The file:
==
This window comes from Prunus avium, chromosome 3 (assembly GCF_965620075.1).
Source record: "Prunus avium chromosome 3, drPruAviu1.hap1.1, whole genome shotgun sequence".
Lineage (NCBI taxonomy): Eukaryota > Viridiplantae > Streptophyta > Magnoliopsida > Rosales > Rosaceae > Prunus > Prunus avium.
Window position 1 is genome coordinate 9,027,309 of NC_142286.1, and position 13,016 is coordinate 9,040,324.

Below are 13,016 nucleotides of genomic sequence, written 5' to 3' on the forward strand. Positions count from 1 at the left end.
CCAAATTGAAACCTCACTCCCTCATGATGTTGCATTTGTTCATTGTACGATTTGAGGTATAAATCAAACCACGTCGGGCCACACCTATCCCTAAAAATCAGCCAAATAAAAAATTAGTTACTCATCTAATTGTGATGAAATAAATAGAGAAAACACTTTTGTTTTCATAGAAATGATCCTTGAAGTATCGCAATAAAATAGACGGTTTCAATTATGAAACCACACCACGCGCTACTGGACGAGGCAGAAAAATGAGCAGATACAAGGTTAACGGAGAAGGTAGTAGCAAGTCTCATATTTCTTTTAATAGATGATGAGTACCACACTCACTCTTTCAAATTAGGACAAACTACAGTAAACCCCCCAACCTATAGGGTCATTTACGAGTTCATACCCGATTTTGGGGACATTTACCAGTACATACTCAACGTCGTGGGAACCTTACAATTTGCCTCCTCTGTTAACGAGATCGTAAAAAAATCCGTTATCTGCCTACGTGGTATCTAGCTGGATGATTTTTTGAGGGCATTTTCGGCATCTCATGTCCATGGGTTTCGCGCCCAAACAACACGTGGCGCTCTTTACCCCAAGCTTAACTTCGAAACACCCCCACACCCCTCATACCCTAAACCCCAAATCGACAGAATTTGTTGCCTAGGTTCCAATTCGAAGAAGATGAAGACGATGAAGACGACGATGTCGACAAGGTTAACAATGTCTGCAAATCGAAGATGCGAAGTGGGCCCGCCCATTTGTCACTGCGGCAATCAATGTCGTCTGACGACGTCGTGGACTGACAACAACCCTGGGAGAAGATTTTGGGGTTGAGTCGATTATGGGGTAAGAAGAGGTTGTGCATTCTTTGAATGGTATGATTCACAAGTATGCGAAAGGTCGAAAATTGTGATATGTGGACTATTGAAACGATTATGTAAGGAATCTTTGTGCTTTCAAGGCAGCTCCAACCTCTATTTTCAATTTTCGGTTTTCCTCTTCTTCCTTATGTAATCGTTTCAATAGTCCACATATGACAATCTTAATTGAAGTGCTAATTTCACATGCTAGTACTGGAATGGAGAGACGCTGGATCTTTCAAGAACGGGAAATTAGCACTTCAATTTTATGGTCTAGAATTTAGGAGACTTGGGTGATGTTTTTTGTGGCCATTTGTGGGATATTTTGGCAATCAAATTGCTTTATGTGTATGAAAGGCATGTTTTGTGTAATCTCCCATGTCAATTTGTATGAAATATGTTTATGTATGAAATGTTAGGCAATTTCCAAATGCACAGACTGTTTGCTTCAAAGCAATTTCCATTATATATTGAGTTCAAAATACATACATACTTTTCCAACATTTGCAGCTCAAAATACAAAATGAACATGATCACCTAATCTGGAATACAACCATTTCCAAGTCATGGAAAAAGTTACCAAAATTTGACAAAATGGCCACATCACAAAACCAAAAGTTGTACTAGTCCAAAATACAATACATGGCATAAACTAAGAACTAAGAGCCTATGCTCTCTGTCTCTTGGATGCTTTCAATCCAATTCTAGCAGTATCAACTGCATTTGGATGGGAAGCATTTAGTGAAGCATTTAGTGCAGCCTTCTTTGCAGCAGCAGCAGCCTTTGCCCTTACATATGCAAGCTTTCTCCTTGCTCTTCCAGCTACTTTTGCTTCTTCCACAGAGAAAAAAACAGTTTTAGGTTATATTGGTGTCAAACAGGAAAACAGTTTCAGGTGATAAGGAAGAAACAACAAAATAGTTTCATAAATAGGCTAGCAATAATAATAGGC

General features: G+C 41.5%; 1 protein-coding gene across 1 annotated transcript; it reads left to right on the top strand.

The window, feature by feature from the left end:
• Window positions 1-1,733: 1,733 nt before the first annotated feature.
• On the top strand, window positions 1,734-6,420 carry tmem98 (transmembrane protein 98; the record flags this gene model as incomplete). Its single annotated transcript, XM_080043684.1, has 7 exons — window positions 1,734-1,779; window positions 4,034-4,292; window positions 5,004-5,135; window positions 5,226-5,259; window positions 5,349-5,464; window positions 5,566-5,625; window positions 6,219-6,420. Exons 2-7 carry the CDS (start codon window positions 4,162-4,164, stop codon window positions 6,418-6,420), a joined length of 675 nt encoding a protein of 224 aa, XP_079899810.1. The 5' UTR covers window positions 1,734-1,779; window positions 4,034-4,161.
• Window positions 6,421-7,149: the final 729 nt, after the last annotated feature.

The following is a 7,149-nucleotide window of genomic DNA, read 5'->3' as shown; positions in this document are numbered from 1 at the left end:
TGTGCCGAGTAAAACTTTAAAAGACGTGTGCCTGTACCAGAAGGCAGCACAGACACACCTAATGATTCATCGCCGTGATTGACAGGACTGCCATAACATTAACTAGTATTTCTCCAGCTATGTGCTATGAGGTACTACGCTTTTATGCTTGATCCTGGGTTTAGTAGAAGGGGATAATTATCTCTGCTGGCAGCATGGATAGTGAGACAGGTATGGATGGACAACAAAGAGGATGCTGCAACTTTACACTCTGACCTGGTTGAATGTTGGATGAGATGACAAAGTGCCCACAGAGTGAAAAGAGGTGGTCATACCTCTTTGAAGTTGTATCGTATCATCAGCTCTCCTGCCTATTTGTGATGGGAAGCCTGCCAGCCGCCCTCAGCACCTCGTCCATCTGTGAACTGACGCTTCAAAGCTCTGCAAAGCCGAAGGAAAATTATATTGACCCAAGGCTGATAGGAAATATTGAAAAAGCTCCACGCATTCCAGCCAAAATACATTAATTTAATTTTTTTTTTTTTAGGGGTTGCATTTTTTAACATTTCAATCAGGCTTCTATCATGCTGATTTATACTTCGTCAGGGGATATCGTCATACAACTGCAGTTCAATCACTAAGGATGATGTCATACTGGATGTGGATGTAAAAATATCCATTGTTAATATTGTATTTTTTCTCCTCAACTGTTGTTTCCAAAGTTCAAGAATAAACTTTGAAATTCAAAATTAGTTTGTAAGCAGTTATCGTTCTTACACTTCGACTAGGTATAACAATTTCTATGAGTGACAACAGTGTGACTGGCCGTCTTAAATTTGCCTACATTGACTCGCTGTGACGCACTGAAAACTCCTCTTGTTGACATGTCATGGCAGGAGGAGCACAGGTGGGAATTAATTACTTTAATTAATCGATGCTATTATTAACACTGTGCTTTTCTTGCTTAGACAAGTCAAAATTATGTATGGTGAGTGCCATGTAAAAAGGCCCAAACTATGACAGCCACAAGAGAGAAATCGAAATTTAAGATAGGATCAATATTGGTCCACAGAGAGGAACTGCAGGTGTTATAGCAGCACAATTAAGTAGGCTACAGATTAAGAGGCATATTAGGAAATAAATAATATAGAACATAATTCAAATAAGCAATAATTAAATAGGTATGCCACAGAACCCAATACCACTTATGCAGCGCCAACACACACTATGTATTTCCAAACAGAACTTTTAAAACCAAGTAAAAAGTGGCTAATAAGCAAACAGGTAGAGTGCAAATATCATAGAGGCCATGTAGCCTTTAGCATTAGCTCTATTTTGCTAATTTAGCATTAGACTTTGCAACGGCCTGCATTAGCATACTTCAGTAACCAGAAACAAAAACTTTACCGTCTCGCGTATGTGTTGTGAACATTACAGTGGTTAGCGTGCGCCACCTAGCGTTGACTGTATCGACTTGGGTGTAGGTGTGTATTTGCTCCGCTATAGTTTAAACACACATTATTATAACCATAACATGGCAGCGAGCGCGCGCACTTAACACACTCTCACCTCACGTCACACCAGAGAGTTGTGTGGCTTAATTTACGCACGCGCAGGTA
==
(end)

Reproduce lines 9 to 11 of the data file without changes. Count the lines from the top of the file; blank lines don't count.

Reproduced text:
• Window positions 1-1,733: 1,733 nt before the first annotated feature.
• On the top strand, window positions 1,734-6,420 carry tmem98 (transmembrane protein 98; the record flags this gene model as incomplete). Its single annotated transcript, XM_080043684.1, has 7 exons — window positions 1,734-1,779; window positions 4,034-4,292; window positions 5,004-5,135; window positions 5,226-5,259; window positions 5,349-5,464; window positions 5,566-5,625; window positions 6,219-6,420. Exons 2-7 carry the CDS (start codon window positions 4,162-4,164, stop codon window positions 6,418-6,420), a joined length of 675 nt encoding a protein of 224 aa, XP_079899810.1. The 5' UTR covers window positions 1,734-1,779; window positions 4,034-4,161.
• Window positions 6,421-7,149: the final 729 nt, after the last annotated feature.